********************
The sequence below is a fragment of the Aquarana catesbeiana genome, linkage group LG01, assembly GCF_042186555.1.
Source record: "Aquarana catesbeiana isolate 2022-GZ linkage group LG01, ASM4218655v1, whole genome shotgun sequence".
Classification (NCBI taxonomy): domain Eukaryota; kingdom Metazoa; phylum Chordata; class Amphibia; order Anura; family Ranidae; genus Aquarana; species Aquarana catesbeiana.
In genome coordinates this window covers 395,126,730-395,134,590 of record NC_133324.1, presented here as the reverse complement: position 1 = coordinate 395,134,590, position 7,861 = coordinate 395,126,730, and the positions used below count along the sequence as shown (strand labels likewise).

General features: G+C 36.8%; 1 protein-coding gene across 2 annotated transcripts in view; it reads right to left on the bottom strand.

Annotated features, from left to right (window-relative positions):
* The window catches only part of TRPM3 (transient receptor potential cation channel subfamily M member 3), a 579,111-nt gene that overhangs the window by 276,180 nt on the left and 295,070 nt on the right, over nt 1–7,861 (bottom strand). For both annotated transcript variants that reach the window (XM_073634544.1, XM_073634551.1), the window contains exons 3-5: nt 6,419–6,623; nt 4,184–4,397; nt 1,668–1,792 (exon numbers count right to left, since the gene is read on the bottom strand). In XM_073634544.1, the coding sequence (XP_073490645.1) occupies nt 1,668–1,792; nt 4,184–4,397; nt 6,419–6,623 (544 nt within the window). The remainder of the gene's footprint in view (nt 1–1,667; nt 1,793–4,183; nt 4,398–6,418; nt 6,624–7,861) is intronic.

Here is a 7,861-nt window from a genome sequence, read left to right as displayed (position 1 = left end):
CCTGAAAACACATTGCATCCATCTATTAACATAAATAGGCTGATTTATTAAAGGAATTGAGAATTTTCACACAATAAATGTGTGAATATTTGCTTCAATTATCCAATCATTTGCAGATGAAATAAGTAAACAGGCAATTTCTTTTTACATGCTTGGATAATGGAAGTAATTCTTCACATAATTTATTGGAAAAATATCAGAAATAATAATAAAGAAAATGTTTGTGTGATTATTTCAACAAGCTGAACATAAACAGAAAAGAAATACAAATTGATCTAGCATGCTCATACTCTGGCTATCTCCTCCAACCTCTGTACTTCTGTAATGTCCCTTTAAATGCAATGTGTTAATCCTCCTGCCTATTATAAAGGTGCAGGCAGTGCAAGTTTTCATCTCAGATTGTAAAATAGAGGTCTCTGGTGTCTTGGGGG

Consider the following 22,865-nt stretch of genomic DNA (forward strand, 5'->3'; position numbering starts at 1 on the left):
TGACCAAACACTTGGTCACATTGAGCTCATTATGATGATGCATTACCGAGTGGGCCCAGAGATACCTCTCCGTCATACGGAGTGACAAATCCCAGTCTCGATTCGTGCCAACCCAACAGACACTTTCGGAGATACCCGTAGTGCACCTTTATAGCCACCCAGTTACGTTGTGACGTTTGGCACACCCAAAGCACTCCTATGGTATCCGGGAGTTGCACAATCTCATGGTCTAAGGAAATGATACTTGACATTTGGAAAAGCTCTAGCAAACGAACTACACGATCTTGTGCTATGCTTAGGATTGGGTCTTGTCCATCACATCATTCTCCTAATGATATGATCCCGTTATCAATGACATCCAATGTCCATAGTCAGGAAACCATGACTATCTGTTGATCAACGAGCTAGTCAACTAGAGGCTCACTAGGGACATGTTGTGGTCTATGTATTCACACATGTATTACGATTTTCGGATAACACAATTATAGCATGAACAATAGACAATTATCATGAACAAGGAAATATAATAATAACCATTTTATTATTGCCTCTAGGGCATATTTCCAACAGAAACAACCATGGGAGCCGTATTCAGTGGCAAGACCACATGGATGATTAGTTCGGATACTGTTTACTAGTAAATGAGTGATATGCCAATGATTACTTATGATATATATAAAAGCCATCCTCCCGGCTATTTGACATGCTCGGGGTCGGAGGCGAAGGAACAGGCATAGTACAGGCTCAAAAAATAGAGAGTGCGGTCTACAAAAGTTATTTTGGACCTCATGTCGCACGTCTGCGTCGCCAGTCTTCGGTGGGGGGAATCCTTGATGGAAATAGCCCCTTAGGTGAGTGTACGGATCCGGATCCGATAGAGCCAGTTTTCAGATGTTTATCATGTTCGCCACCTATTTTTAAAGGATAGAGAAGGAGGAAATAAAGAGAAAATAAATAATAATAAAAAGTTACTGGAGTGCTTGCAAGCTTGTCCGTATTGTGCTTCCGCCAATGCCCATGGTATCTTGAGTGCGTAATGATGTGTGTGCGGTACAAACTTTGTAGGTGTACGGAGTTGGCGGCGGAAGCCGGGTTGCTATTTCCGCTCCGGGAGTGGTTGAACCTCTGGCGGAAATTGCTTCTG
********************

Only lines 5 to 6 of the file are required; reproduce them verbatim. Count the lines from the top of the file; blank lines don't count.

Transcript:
General features: G+C 36.8%; 1 protein-coding gene across 2 annotated transcripts in view; it reads right to left on the bottom strand.

Annotated features, from left to right (window-relative positions):